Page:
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No comparison - the Niagara is the way to go. It is a superior boat in almost every way compared to the Bayfield. The keel/rudder arrangement on the Niagara gives you more control and better handling and the speed difference is huge. I have friends who took a Bayfield 32 to the Caribbean for the winter and ended up having it trucked back to Toronto from Florida because they could not face the ICW with the poor handling and lack of power in the Bayfield.

One significant problem though - with your budget the only Niagaras you are likely to be able to afford are going to be pretty tired. Prime boats are likely to be in the $50k+ range. Later boats may not have saildrives although the option tends to be a V-drive and that has its own problems. I would worry less about the saildrive and more about the fact that some of the early boats are underpowered with a 23 hp engine. For both of these boats make sure your surveyor is good at identifying core damage in the deck. It is very common with balsa-cored decks. A little is not too hard to fix but a lot can be a significant and costly problem.
 

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Bristol 45.5 - AiniA
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Of these you might consider the Contessa

1984 Sparkman & Stephens H31 Sail Boat For Sale - www.yachtworld.com
1982 Contessa 32 Sail Boat For Sale - www.yachtworld.com

They both look to be in good shape, are well equipped and the Contessa 32 is renowned for its abilities offshore. The H31 is a S&S design and I think would compare.

Brian
If you are interested in offshore work I would stay away from the Hughes 31s. They are not particularly well-built and were never intended for offshore. The Contessa might work well but there are a couple of caveats. Many were bought as a hull and deck for owner completion. This can be very good or very bad. Also they are quite trim. I am just under 6' tall and find my head bumping on the deck in most of the interior other than right ont he centerline.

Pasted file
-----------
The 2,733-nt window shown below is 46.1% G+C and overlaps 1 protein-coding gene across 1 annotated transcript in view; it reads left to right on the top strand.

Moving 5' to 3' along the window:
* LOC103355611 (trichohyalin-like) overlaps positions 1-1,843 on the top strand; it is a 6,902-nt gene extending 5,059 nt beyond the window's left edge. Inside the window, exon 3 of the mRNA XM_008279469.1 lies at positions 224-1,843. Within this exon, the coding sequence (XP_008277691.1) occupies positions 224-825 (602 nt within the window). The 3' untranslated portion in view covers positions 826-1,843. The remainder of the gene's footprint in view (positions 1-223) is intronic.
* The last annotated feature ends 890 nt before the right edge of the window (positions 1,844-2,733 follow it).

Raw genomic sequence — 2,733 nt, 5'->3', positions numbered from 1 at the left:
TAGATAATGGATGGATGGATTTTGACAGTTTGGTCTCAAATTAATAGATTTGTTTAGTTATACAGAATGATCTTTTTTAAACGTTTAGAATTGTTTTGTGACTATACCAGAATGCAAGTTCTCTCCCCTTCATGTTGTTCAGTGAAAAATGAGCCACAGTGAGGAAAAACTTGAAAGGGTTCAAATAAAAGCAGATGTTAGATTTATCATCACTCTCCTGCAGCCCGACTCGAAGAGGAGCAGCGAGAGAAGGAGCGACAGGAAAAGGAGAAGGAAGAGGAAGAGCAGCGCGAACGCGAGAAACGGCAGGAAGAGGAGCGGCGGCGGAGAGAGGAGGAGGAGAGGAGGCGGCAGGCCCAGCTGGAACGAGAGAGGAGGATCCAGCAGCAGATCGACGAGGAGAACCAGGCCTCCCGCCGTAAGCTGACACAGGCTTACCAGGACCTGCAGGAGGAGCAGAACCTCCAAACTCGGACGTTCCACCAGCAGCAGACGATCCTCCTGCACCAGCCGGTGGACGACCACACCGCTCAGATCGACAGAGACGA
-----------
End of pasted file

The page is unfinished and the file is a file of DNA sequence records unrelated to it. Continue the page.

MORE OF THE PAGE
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The Contessa 32 in the link was custom built for the owner of JJ Taylor, the Canadian builders of the Contessa 32 & 26, and I don't recall kits ever being available for the 32 or 26.
Brian
 

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Waiting For Spring
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Discussion Starter · #7 ·
Hello;

My budget is based on the following:

$35,000 - $40,000 for the boat.
$12,750 for upgrades.
$25,000 left for cruising, this money is set in an investment account with a mix of stock and bonds. The account is yielding 10.5% annually.

The back story in a nut shell is that ever since I was a kid I have always wanted to wake up in exotic places, to learn about weather, the stars and even do battle with mother nature if necessary all from tiller of a sail boat. This past May I took my first sailing lessons (ASA 101, 103, 104, 105 & 106) and I have been hooked. I have spent the last ten years living cautiously and saving my pennies, I am thirty and I am planning to take 5 years off. Maybe 5 years will turn into 10 or 15, who knows.

The Plan is to purchase the boat this winter / next spring and move aboard her. I like my job and have had it for 10 years, I will live on my boat and continue working while taking her out into Lake Ontario next summer / fall whenever I can. If I am comfortable enough, after hurricane season i will head south and spend the winter in the islands. If not I can haul her out and store her for the winter and start the process over again in spring. I can spend winters in the islands for a couple years and sail back to Brockville, Ontario where my parents live in the spring / summer / fall to work and build my cruising kitty if need be. This will give me a few years of ICW sailing and island hopping experience.

I know that there will be people criticizing my decisions because I do not have enough experience but I could spend the next ten years thinking about doing it and finding reasons not to. I am careful by nature and a quick learner, I am very meticulous and always want to know what I am doing before I do it. I love to research and am always learning and most importantly I feel that this is something I want to do.
 

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Discussion Starter · #8 ·